Our toilet paper, hand sanitiser and pasta aisles are empty, but while the rest of the world is stockpiling what they feel to be basic essentials, the French are hoarding a uniquely French “essential” – the baguette.
Reports have it that in France, anxious consumers are descending on bakeries for multiple baguettes to freeze in case further quarantine restrictions are enforced, preventing them from buying fresh. Some bakeries in the nation’s capital reported production and sales doubling since Monday and some people buying 50 baguettes at a time, with bakers forced to implement limits on number of loaves per customer.
Like in Australia, bakeries are considered to be an essential service in France, allowing them to remain open while other retailers are forced to close to stop the spread of the coronavirus (COVID-19) under strict confinement measures.
Bread and the baguette especially are deeply ingrained in French culture, with nine billion consumed each year and an annual competition held for the best baguette in Paris.
So while Parisians are filling their freezers with the long loaves, what are Aussies stockpiling? We reached out on our Baking Business Instagram account to ask bakers what they’ve noticed increased sales of in the past few days.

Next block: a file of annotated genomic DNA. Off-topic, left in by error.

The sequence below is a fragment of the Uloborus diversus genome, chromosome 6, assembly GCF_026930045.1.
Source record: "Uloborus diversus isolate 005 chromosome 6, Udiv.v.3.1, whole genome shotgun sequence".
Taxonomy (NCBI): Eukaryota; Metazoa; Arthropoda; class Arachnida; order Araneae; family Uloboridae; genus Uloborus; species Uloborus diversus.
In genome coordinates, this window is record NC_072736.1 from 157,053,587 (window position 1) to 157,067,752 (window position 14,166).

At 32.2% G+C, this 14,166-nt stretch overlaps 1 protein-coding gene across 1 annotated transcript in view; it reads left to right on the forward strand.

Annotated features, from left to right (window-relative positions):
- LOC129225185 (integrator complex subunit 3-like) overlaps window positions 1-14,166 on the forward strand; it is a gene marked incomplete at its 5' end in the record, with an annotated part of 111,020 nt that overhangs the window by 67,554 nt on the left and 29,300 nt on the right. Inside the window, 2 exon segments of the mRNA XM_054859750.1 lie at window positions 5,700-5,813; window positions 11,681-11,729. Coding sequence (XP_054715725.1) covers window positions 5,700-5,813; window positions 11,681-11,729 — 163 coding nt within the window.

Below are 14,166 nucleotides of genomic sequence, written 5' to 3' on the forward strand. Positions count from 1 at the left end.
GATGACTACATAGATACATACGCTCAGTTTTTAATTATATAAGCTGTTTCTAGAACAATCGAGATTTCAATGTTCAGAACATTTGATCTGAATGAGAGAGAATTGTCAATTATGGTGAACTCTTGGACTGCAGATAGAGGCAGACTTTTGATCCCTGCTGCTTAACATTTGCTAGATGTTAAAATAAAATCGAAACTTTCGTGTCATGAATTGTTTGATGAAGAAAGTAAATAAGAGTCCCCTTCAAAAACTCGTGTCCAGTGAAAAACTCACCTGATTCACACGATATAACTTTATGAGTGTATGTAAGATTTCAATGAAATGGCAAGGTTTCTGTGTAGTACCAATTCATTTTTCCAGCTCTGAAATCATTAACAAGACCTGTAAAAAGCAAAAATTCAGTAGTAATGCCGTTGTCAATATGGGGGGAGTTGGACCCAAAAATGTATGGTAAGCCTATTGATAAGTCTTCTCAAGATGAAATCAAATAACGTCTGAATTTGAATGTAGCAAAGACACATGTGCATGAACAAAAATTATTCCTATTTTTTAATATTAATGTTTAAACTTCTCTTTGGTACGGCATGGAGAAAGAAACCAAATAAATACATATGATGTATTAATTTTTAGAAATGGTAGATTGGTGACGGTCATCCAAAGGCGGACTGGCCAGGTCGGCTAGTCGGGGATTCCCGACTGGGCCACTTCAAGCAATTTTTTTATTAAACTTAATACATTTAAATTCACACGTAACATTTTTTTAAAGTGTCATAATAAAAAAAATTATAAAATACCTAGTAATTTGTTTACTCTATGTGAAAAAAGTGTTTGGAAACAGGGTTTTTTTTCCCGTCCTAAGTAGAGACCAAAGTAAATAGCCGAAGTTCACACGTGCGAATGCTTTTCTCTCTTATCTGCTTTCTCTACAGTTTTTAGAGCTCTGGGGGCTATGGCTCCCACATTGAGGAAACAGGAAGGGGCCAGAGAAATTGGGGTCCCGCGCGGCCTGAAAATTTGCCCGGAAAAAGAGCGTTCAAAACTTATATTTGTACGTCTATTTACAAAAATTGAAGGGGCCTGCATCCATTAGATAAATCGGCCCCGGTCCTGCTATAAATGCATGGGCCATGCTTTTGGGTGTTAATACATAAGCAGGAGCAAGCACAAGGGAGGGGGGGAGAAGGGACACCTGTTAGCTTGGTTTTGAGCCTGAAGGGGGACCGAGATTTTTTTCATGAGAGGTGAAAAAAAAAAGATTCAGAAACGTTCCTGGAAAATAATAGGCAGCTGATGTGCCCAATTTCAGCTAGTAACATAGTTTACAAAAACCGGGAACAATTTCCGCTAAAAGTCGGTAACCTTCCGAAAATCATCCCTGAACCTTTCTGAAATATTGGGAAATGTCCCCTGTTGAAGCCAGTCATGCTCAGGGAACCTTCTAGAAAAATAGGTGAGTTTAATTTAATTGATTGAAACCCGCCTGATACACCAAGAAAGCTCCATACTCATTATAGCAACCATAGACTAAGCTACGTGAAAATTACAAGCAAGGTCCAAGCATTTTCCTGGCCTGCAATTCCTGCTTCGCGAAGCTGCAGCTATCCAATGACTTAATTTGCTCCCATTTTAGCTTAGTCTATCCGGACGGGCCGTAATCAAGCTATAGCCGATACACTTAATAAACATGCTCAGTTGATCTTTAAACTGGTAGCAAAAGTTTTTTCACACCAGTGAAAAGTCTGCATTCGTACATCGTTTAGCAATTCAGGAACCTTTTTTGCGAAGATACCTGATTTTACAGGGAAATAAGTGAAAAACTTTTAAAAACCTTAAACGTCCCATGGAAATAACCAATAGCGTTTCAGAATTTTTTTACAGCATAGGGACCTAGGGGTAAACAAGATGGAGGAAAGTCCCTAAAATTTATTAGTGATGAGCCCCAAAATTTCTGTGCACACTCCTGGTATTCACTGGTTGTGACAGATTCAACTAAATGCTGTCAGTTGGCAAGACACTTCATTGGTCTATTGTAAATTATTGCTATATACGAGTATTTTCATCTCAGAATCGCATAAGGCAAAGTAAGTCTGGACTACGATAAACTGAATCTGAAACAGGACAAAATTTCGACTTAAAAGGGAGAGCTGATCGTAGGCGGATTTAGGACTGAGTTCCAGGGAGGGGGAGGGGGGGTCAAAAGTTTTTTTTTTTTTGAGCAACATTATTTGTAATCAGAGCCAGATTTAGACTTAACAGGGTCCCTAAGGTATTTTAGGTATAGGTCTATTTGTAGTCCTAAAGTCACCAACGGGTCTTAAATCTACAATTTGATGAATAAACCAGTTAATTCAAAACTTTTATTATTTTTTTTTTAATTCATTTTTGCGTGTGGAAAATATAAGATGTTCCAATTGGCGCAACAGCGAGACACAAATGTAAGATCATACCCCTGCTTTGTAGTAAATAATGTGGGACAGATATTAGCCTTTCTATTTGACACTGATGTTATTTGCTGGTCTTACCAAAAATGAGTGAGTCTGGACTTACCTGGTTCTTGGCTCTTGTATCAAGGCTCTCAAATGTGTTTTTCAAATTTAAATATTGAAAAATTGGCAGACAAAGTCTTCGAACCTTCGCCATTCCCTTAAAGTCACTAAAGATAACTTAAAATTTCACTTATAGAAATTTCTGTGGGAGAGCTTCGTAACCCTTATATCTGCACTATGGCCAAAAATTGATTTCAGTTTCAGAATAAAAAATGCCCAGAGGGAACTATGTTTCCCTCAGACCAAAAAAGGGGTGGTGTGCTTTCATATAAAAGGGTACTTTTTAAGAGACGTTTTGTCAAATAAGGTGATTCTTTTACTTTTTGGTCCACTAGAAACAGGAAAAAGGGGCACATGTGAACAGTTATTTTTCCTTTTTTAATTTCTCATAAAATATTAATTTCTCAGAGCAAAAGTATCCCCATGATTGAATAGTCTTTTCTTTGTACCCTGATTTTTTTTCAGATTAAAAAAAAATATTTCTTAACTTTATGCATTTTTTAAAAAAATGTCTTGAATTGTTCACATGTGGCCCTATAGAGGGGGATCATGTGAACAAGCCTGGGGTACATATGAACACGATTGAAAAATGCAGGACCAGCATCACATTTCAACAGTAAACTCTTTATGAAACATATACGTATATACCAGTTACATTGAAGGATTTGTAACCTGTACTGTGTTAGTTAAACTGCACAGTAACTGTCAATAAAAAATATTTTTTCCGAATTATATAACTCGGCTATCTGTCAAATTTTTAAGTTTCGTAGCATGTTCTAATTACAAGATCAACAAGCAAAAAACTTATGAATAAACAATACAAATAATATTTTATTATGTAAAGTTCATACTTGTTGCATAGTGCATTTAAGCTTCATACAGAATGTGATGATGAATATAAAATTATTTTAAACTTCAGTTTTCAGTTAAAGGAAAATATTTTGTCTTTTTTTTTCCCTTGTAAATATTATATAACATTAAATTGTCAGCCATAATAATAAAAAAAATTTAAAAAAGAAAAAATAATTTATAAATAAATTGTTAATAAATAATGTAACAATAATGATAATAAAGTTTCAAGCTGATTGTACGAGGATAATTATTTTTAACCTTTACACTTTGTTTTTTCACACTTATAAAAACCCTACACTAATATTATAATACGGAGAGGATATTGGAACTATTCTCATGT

It turns out Australian consumers are less particular about their particular style of breads, but big lovers of their local bakeries, with regular block loaves in hot demand – along with some wildcard products.
Candied Bakery in Spotswood said they had been selling sourdough loaves like hotcakes (we see you, Melbourne), as well as their specialty Hot Cross Donuts, because even in a worldwide health crisis we’re suckers for hybrid desserts.
Perhaps unusually for a bakery, they had also been selling a great deal of toilet paper as part of a promotion following the shortage in supermarkets.
Many bakeries including Flour and Chocolate in Brisbane are keeping up stocks of staples like pasta and flour, increasing sales and keeping the locals happy, as well as baking around the clock to meet demand for fresh bread.